I wonder if that is kind of how we view God’s activity in the world. As we view our own lives or the lives of those around us we might just see a jumbled mess of coincidences. But when we read the Bible then his activity is clear to us. It is easy to see his activity in the story of Joseph when he said to his brother, “You intended to harm me but God intended it for the saving of many.” It’s easy to see God’s activity in the story of Hezekaih and Sennecherib when the angel of the Lord fights for the people of Israel and defeat Sennecherib’s men. It’s easy to see God’s activity in the account of Naomi and Ruth that we saw last week. 

But when we see our own lives it is difficult to see the working of God. And if that is the case then no wonder much like Esther we make all sorts of excuses to serve God and his work among us. Because it very well might cost me something. It might be the death of the capital I have exerted to get to where I am at in my job. It might be the death of what I want to do and how I want to enjoy life. It might be the death of my own comfort. There is just too much to risk personally.

But what if God has brought you here for such a time as this? What Esther begins to show us is that God is at work in spite of moral failures and evil, using all of those things for his blessed end. Using all those things for the saving of many.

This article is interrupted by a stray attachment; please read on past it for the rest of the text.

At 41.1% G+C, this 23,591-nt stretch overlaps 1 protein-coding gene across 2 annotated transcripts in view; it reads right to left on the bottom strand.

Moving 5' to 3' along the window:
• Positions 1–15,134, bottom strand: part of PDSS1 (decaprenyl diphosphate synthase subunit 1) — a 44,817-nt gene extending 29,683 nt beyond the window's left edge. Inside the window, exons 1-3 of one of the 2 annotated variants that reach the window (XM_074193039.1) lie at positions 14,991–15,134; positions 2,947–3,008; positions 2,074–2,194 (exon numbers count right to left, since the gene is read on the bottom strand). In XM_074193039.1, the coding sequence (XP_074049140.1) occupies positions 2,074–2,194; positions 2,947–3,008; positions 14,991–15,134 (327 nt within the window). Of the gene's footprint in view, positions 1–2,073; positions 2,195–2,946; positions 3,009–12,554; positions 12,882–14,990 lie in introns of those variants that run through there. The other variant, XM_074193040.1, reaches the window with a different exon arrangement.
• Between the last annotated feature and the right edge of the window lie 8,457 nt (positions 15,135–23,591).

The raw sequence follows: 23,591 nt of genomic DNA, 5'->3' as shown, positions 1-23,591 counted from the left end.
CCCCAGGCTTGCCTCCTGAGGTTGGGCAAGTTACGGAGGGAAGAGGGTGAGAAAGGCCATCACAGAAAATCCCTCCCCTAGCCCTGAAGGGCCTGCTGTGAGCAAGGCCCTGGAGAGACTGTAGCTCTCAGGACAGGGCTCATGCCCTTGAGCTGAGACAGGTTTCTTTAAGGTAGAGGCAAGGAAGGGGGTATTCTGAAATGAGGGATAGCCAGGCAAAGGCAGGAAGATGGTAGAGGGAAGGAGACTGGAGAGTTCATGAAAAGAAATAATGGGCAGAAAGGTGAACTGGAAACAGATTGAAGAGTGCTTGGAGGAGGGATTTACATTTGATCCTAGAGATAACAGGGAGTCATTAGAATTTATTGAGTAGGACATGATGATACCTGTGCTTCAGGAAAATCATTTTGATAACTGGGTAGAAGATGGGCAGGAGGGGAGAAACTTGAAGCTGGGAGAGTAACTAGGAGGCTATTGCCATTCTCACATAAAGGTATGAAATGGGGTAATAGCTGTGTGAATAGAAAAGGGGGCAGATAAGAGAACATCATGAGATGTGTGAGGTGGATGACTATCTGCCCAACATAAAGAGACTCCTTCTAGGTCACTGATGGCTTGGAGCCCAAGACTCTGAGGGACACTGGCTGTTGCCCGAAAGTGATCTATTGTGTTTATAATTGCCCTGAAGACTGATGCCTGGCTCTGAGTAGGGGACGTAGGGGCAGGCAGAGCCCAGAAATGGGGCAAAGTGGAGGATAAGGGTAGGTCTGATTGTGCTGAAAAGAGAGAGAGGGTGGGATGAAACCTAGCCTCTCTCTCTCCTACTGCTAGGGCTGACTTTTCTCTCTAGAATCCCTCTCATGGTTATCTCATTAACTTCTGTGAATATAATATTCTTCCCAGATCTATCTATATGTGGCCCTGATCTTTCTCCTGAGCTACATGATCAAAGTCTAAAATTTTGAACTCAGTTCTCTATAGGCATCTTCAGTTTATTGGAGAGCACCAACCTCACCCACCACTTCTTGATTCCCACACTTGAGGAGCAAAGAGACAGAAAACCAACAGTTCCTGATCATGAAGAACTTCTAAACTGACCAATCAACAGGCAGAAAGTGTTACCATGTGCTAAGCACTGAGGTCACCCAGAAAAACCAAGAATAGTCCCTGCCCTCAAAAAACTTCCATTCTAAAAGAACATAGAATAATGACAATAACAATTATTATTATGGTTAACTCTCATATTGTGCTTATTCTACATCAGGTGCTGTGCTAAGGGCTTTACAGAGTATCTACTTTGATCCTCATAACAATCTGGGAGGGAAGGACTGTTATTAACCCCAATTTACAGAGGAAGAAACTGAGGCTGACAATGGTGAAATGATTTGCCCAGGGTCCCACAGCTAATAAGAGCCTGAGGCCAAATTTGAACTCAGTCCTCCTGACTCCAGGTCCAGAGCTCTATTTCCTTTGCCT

What Esther beings to show us that when God seems hidden he has not abandoned us. When he seems silent, he has not forsaken us. Rather he is putting us into positions and working though us so that his work may be furthered.

The hiddenness of God is nothing new. It was true of the time of Esther, but it was true at the time of Jesus as well. There many more who could not on their own see him as God among their midst. Pilate himself struggled to see it.

But his Father had brought him to that moment for such a time as that, so that many, including you, would be saved. Surely we see him as our Lord and God in that moment, but we do so with eyes of faith. We know he is there before Pilate for us, but he is also there for the times when we fail to dedicate ourselves to the working of God. He is there when we make excuses.

And so in our place he risked it all. Esther said, ‘If I perish, I perish.” But Jesus said, “When I perish, I will perish for the salvation of my people.” That is nothing less than the working of God for your salvation and mine. His death. His resurrection. It brings us life, not because we have found ourselves in such a place or position of honor, but because God was gracious enough to bestow us this honor. That is no coincidence.

Maybe then you will see coincidences of God in your life not so much as coincidences but as the working of his grace in your life. And when you see that maybe you will see how he has brought you right here, right now, for this time out of his grace to draw you into his work. Amen.